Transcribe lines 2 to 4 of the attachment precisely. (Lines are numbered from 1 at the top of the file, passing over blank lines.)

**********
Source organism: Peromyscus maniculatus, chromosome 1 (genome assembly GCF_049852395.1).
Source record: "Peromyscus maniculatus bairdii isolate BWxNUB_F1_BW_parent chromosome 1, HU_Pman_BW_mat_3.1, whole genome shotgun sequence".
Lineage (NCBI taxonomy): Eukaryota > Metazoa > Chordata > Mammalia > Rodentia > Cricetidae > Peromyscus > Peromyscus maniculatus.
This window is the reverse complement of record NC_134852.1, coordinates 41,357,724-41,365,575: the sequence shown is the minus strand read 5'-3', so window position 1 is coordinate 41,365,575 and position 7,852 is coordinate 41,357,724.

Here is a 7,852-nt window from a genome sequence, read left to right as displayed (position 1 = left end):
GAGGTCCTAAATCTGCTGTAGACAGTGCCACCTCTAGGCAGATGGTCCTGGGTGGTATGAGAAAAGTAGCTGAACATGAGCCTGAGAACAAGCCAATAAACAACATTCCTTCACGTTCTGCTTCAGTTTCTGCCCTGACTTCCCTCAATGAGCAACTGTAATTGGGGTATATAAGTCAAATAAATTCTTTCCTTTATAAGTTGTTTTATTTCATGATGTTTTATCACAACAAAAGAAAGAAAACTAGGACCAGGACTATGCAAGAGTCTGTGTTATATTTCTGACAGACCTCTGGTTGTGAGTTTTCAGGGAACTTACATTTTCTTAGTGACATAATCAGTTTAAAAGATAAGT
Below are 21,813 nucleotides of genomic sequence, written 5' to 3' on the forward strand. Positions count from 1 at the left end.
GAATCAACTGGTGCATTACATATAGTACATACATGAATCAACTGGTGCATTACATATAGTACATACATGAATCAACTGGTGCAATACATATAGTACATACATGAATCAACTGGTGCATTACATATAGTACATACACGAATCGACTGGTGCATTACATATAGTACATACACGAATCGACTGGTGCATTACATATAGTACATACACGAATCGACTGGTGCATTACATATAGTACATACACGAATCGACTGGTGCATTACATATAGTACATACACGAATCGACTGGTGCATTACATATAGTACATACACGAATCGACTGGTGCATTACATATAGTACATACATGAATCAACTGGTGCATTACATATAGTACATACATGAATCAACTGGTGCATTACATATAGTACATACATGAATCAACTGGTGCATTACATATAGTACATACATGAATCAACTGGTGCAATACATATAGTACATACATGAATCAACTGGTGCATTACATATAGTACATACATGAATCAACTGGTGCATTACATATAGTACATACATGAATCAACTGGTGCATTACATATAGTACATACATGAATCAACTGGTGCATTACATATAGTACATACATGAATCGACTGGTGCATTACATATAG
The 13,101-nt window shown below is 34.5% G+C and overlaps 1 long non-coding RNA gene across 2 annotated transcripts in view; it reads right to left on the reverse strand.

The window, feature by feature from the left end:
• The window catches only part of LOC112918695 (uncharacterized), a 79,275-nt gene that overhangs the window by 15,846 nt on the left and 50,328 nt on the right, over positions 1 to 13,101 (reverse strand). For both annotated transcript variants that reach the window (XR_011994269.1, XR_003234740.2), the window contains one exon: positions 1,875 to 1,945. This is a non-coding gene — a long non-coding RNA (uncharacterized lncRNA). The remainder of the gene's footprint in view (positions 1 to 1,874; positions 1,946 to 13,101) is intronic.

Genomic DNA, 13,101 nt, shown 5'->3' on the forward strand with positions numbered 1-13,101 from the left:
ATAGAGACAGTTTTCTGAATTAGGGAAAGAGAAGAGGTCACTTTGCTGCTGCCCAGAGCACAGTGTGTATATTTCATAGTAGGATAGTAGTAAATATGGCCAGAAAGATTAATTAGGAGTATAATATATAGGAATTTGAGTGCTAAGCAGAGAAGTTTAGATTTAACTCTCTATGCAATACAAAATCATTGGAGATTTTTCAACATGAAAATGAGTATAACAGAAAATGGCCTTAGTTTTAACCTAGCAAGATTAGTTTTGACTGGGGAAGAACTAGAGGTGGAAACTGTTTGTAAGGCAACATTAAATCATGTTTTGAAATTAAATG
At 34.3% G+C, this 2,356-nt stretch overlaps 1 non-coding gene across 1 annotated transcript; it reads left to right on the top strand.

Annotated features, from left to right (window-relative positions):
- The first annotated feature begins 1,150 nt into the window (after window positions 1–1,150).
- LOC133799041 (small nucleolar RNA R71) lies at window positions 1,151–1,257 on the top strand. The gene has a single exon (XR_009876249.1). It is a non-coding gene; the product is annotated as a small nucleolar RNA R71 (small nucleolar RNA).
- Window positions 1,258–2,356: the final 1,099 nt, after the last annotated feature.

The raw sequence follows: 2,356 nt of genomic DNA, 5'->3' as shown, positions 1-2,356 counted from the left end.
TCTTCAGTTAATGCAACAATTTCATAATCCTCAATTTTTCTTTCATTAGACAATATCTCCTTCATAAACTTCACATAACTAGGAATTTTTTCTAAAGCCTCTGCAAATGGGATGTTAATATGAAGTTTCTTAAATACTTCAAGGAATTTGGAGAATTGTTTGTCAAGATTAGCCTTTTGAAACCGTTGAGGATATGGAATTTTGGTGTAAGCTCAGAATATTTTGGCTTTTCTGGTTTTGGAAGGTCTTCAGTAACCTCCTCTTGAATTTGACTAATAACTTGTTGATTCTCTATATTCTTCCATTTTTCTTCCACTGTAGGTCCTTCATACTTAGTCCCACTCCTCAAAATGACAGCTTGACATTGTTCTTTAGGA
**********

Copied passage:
Source record: "Peromyscus maniculatus bairdii isolate BWxNUB_F1_BW_parent chromosome 1, HU_Pman_BW_mat_3.1, whole genome shotgun sequence".
Lineage (NCBI taxonomy): Eukaryota > Metazoa > Chordata > Mammalia > Rodentia > Cricetidae > Peromyscus > Peromyscus maniculatus.
This window is the reverse complement of record NC_134852.1, coordinates 41,357,724-41,365,575: the sequence shown is the minus strand read 5'-3', so window position 1 is coordinate 41,365,575 and position 7,852 is coordinate 41,357,724.